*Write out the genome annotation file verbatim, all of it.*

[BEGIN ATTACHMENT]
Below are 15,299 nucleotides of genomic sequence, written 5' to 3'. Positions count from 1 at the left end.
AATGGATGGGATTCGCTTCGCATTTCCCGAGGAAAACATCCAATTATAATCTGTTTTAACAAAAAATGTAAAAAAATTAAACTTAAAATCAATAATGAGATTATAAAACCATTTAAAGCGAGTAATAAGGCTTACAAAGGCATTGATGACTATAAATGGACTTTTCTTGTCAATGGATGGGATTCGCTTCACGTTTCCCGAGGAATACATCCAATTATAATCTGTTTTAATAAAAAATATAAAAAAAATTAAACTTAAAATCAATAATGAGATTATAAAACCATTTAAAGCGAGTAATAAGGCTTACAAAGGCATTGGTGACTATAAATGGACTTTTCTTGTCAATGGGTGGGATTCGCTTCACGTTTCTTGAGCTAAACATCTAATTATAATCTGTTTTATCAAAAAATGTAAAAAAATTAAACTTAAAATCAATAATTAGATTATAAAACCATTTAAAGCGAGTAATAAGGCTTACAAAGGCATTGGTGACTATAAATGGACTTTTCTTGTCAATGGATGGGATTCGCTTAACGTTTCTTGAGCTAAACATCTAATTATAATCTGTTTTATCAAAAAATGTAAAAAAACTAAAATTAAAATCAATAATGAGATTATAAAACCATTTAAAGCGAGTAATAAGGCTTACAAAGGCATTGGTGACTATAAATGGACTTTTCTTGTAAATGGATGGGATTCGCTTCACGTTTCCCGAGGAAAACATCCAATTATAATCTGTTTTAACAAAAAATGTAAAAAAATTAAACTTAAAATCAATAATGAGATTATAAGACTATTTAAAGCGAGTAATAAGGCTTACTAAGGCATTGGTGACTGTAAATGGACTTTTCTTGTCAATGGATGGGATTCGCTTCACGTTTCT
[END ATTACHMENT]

Below are 15,299 nucleotides of genomic sequence, written 5' to 3'. Positions count from 1 at the left end.
AATGGATGGGATTCGCTTCGCATTTCCCGAGGAAAACATCCAATTATAATCTGTTTTAACAAAAAATGTAAAAAAATTAAACTTAAAATCAATAATGAGATTATAAAACCATTTAAAGCGAGTAATAAGGCTTACAAAGGCATTGATGACTATAAATGGACTTTTCTTGTCAATGGATGGGATTCGCTTCACGTTTCCCGAGGAATACATCCAATTATAATCTGTTTTAATAAAAAATATAAAAAAAATTAAACTTAAAATCAATAATGAGATTATAAAACCATTTAAAGCGAGTAATAAGGCTTACAAAGGCATTGGTGACTATAAATGGACTTTTCTTGTCAATGGGTGGGATTCGCTTCACGTTTCTTGAGCTAAACATCTAATTATAATCTGTTTTATCAAAAAATGTAAAAAAATTAAACTTAAAATCAATAATTAGATTATAAAACCATTTAAAGCGAGTAATAAGGCTTACAAAGGCATTGGTGACTATAAATGGACTTTTCTTGTCAATGGATGGGATTCGCTTAACGTTTCTTGAGCTAAACATCTAATTATAATCTGTTTTATCAAAAAATGTAAAAAAACTAAAATTAAAATCAATAATGAGATTATAAAACCATTTAAAGCGAGTAATAAGGCTTACAAAGGCATTGGTGACTATAAATGGACTTTTCTTGTAAATGGATGGGATTCGCTTCACGTTTCCCGAGGAAAACATCCAATTATAATCTGTTTTAACAAAAAATGTAAAAAAATTAAACTTAAAATCAATAATGAGATTATAAGACTATTTAAAGCGAGTAATAAGGCTTACTAAGGCATTGGTGACTGTAAATGGACTTTTCTTGTCAATGGATGGGATTCGCTTCACGTTTCT